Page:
[Trophic Cascade]: an ecological research, education and information community centre in the Amazizi Tribal Authority of the Drakenburg

Marchant, Craig Galen
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The focus of architecture in South Africa is often centered on intense urban areas in the country. However, important though these areas are, they represent only one facet of the greater country. The rural areas around South Africa are repeatedly overlooked. Added to that, our rich heritage and increasingly unique and threatened relationship with the natural systems around us is often sidelined. Our relationship with the natural world is a complicated one. Humans, perhaps the only species on earth able to do so, have the opportunity to decide whether to live symbiotically with nature or parasitically. Unfortunately the choice is often the latter. One of the areas where our rather strained and openended relationship with the natural world is most apparent is in the impoverished rural Bonjaneni Community of the Amazizi Tribal Authority located in the Okhahlamba District of KwaZulu-Natal, South Africa. Mankind’s negative impacts on this regions natural mechanisms are being felt locally and nationally in three particular areas that form the key points of focus for the thesis: grasslands, water systems and the decline of the Cape Vulture population. Grassland is of utmost importance ecologically, economically and socially for the region, without healthy grassland community livestock cannot survive, thatch cannot be gathered and the landscape will become prone to severe erosion during the rainy season. Erosion negatively affects the Tugela River water catchment basin too. Without healthy vegetation cover the landscape and community will become prone to flooding. Silt from the erosion will impact numerous dams further downstream that supply water to KwaZulu-Natal and the economic heartland of South Africa, Gauteng. The repercussions of a threatened population of Cape Vultures are also of concern. Without the specialised scavenger animal corpses will be left to fester in the sun, developing carrion borne diseases that can negatively affect the health of pets, people and livestock. These problems result in a considerable financial burden to the community and the government, yet these are all problems that can be addressed through responsible stewardship of the land and an awareness of our position in the natural world.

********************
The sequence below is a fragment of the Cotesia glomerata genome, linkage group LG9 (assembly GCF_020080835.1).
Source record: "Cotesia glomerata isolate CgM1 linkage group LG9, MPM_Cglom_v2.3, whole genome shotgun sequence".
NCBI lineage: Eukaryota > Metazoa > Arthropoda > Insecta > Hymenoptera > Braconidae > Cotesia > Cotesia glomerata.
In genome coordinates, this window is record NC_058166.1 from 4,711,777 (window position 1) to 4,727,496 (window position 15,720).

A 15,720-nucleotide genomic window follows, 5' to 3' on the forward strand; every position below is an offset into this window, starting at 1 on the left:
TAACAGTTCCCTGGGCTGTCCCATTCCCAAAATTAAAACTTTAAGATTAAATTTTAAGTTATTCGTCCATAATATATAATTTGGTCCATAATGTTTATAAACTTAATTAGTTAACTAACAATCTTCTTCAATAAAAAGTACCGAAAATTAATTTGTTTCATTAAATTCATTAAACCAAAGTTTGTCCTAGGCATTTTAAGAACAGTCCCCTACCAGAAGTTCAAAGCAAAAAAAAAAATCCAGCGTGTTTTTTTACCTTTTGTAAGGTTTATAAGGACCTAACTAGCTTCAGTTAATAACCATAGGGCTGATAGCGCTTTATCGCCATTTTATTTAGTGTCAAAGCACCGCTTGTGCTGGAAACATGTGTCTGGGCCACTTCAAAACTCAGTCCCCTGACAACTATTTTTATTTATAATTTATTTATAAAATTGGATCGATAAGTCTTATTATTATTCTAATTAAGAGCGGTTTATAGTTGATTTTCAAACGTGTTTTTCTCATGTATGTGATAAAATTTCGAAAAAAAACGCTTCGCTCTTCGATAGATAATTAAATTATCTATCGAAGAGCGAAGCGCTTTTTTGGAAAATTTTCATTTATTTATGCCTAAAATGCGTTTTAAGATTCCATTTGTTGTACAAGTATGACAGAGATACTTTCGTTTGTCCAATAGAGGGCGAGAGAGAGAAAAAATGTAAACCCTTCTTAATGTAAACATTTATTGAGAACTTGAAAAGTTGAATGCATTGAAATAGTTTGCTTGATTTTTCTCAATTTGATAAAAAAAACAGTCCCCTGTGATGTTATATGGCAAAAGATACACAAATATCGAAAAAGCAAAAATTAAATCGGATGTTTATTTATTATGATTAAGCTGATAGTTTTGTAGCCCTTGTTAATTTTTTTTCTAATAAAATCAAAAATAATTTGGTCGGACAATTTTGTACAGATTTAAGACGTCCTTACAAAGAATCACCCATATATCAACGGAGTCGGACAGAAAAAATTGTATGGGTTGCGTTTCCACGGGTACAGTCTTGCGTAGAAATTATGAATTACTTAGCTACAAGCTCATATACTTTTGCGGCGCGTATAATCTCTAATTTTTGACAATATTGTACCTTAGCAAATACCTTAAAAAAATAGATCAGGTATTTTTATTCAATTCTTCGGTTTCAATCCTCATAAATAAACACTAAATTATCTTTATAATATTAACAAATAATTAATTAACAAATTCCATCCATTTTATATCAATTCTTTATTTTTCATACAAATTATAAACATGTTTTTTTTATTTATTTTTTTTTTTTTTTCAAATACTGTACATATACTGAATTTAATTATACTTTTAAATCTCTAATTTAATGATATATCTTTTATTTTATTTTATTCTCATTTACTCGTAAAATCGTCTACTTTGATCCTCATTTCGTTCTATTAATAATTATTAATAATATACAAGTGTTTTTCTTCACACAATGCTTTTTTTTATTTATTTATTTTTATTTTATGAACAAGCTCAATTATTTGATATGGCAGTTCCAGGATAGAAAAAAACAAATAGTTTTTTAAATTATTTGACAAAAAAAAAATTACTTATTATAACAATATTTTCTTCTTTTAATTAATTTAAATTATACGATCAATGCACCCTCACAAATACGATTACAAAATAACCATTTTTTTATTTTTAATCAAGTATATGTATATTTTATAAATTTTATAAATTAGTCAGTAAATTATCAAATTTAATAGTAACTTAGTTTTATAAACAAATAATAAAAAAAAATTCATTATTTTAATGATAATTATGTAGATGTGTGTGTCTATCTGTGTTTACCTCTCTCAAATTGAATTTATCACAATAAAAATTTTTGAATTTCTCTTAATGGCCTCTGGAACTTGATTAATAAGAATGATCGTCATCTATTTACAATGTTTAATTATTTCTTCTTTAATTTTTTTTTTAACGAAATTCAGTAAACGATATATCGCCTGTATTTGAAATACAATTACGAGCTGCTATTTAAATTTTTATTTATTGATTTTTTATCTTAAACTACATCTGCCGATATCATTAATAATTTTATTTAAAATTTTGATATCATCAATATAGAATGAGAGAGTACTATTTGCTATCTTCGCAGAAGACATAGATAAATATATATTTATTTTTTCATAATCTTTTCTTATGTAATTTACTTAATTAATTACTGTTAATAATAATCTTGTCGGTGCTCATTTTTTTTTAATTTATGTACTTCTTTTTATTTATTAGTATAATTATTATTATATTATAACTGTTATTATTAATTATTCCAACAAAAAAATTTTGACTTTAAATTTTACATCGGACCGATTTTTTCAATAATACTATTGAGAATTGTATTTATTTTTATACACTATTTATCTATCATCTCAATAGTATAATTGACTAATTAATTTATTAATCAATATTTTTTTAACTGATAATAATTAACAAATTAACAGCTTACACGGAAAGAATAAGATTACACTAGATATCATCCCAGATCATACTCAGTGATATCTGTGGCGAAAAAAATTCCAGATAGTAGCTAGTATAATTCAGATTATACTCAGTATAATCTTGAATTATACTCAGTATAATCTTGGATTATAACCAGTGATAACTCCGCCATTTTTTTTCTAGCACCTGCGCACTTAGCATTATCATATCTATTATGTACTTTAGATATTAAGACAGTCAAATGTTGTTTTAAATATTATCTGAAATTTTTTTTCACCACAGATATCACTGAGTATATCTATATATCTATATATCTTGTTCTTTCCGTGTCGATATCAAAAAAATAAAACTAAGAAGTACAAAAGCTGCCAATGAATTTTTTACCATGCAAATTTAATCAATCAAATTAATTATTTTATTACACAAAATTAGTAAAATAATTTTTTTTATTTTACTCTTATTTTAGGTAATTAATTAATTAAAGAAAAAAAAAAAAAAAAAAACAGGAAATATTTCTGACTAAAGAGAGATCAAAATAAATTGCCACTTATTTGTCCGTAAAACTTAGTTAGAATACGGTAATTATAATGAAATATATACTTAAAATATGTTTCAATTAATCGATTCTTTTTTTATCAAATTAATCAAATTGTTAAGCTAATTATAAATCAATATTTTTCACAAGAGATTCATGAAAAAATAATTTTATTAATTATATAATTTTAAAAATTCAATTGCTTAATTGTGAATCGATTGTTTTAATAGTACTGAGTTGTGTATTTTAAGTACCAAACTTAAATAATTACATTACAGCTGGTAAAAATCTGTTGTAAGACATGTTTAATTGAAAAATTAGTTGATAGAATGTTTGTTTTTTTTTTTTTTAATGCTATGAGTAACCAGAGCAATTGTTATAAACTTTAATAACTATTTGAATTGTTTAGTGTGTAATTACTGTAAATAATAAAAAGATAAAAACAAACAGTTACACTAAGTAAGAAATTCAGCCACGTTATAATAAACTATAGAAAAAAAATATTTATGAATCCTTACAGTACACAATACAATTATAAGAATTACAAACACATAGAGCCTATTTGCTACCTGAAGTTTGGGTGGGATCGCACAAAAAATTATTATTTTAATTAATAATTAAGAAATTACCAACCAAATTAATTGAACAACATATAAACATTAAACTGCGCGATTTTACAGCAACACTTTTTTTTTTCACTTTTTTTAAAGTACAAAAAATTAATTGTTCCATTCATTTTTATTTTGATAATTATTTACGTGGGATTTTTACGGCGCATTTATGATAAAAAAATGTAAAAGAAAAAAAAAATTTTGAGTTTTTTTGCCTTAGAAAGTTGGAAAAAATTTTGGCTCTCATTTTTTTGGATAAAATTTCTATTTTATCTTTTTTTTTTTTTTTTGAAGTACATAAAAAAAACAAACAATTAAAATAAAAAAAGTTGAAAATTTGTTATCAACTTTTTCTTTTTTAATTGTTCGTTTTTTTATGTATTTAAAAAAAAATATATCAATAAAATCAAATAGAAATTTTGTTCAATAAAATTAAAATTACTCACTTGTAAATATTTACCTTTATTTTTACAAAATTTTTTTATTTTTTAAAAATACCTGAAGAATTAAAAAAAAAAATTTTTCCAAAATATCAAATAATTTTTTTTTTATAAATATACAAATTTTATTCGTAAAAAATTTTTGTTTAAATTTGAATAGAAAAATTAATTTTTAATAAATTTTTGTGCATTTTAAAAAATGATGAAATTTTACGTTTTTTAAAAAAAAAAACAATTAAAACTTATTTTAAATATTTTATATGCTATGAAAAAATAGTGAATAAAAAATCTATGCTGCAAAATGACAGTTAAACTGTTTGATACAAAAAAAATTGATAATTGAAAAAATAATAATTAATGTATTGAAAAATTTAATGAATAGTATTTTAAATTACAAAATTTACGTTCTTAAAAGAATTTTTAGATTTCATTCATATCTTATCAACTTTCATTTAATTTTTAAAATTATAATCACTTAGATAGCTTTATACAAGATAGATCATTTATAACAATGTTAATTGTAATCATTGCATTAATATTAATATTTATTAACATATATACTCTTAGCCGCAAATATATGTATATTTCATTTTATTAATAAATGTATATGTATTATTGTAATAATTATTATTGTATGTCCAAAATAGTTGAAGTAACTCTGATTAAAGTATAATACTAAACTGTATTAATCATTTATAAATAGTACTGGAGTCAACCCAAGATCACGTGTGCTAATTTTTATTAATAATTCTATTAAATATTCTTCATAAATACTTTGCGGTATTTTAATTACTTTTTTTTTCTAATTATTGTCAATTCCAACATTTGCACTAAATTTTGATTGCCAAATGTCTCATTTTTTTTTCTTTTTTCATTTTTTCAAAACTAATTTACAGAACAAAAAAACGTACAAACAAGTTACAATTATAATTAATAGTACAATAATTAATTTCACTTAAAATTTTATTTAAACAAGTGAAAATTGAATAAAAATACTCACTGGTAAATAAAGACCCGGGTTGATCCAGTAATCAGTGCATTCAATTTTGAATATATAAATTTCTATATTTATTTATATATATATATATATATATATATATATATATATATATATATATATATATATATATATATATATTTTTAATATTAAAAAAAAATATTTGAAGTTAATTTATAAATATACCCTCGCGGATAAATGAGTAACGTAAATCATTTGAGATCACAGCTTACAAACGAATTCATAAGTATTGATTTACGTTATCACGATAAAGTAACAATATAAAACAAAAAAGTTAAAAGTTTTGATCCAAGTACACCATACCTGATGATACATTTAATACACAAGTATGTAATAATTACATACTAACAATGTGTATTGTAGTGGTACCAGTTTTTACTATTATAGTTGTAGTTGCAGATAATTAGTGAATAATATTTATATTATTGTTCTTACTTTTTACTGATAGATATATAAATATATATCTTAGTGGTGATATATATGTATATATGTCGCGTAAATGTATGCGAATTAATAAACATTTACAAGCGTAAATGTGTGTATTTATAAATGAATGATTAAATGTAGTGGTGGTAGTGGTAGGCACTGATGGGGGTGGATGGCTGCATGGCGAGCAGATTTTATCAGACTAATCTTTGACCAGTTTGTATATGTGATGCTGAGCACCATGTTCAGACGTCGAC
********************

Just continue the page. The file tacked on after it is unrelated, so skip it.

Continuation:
This document is submitted in partial fulfilment for the degree: Masters of Architecture [Professional] at the University of the Witwatersrand, Johannesburg, 2015
Marchant, Craig Galen (2016) [Trophic Cascade]: an ecological research, education and information community centre in the Amazizi Tribal Authority of the Drakenburg, University of Witwatersrand, Johannesburg, < http://wiredspace.wits.ac.za/handle/10539/22091>